EDITORIAL: Making the corrupt uncomfortable welcome

Anne Ngirita (right) and Phillis Ngirita at Milimani Law Court
NYS scandal suspects at Milimani Law Court on June 5,2018. PHOTO | EVANS HABIL 

Kenyans have been benumbed by incidents of corruption to the extent that they were no longer paying attention.

However, this has started to change given the latest dramatic revelation of corruption at the National Youth Service (NYS) and to a lesser extent the National Cereals and Produce Board (NCPB).

For NYS, what has caught the attention of the public are the dramatic tales of characters hauling sacks of cash from banks and lately, societal no-hoppers suddenly finding themselves in fabulous wealth.

In the case of NCPB, the unique angle has been farmers missing out on payments even as little known characters received millions. Suitably, the elite in the latter case had stepped on seriously sensitive toes, threatening to push the corruption fight to a new level.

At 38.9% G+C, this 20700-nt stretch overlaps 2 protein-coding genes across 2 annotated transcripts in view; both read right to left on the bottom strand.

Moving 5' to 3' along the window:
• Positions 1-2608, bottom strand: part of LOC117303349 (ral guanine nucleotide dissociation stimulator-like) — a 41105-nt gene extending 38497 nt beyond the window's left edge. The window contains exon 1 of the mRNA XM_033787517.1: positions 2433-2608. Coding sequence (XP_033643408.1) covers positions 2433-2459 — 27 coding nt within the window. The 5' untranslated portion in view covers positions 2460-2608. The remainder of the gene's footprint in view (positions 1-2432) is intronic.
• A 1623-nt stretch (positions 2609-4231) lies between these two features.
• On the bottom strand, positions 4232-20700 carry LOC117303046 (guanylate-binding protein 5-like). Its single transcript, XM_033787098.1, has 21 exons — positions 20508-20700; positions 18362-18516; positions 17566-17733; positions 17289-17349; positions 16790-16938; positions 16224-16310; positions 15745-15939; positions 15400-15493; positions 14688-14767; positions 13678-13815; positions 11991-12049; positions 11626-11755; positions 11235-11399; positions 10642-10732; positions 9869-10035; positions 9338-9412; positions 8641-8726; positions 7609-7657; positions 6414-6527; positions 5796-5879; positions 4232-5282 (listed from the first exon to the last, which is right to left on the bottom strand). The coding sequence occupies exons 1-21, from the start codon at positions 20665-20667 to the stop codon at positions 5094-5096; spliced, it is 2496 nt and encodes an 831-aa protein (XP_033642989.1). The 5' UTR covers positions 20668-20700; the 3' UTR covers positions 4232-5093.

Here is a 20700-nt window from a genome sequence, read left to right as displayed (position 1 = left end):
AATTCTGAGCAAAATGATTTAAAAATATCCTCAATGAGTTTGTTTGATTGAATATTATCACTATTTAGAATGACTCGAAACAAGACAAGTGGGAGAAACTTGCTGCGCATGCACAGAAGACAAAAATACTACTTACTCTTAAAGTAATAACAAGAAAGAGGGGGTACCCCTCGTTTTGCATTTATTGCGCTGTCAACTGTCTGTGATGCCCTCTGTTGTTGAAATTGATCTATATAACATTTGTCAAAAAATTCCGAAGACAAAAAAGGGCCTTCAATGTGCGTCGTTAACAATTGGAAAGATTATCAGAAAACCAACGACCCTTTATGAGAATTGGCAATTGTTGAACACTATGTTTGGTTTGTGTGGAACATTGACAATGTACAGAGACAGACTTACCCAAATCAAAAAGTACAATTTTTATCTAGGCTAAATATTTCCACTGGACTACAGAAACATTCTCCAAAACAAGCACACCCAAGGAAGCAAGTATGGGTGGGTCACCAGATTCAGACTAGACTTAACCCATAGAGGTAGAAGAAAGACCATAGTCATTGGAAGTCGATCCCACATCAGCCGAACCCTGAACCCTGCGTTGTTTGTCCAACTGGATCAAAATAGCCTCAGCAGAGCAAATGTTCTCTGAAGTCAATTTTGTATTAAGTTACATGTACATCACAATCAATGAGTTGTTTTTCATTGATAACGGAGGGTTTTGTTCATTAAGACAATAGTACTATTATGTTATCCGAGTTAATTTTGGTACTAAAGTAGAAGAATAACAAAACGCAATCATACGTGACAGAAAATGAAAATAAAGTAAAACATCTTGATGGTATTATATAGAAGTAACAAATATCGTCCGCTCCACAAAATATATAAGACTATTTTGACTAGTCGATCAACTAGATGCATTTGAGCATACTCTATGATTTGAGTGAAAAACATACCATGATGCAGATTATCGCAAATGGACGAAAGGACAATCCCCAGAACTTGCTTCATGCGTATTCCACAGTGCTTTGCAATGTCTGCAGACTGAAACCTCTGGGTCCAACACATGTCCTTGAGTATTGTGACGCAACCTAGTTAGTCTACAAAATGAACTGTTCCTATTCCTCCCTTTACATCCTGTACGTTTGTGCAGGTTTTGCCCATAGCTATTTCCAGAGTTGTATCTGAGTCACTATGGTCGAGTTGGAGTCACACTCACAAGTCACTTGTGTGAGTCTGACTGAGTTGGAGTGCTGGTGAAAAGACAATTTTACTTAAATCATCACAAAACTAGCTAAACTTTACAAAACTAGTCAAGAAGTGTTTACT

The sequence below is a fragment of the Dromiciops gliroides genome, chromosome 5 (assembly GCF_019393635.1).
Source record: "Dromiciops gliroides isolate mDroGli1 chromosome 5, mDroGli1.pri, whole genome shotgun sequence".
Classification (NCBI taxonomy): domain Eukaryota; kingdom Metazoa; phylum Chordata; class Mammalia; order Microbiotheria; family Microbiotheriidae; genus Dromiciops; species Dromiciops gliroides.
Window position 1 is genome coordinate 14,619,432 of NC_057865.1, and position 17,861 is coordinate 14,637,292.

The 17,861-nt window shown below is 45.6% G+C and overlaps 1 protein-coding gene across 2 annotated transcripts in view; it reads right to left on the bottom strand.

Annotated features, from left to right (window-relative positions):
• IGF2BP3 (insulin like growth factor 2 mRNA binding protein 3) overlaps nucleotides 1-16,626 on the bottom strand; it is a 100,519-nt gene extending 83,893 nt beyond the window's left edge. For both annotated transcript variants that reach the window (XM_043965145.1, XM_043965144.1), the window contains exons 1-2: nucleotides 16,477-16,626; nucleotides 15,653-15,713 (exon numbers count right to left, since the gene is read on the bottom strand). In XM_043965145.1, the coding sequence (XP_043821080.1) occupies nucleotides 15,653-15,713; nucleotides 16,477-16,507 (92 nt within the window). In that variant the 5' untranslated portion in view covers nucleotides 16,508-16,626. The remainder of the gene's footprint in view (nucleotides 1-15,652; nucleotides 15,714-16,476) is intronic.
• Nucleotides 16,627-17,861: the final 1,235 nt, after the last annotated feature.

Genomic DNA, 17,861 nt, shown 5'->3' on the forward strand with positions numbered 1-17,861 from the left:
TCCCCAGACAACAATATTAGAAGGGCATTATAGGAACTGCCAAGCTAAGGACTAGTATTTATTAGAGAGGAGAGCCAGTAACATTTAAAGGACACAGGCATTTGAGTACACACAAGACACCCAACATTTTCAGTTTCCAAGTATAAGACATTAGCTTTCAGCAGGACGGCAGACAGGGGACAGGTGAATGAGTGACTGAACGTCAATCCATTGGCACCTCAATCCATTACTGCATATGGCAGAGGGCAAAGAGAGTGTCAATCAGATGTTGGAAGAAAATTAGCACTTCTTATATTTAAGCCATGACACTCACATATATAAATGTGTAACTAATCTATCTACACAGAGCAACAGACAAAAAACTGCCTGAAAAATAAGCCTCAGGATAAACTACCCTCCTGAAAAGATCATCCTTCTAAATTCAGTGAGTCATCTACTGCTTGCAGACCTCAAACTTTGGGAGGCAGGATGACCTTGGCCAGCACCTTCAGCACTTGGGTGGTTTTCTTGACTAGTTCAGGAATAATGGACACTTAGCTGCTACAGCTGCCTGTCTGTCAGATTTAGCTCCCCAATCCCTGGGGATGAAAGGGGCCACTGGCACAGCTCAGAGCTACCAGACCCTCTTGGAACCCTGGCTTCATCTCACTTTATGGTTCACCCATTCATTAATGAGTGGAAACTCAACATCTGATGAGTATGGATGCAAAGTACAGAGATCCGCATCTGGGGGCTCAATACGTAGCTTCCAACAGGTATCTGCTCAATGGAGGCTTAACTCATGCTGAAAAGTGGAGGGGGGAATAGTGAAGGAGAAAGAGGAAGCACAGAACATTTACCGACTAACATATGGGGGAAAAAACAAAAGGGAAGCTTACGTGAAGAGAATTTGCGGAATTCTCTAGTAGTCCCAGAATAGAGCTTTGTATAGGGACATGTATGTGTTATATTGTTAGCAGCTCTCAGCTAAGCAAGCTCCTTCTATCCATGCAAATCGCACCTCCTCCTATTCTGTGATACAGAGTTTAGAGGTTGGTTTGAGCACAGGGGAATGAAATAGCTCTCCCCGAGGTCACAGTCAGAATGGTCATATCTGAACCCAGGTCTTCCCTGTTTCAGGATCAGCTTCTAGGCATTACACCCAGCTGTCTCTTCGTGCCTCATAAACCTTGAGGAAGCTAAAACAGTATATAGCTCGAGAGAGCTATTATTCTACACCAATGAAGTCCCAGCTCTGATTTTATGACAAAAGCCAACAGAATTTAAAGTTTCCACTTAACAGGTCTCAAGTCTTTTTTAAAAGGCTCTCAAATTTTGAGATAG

In the midst of all that, President Uhuru Kenyatta, the Judiciary and other law enforcement agencies were pledging to fight corruption—though few were convinced.


However, with current NYS prosecutions and the relatively harsh treatment, the public is starting to think there is an element of seriousness in the fight.

Previously, we were used to corruption suspects appearing at the Ethics and Anti-Corruption Commission headquarters all smiles after a so-called grilling.

The courts have now started to take economic crimes with the seriousness they deserve by denying suspects bail despite it being a right.

We submit that having someone who stole millions roaming freely in itself threatens any fair investigations unless the suspect’s wealth is frozen. The current NYS trials are taking a direction that shows the Judiciary is concerned about the spirit of the law rather than just the letter.

The Executive at the same time has taken the drastic measure of suspending procurement officers.

They are now set for vetting, required to submit social media accounts, investment portfolios including chamas, shares, residential address and financial information of close relatives.

The demand by State House, that includes taking a lie detector, on the face of it looks draconian, but the truth is that the corrupt were getting so complacent. We welcome all the measures to make perpetrators fear corruption.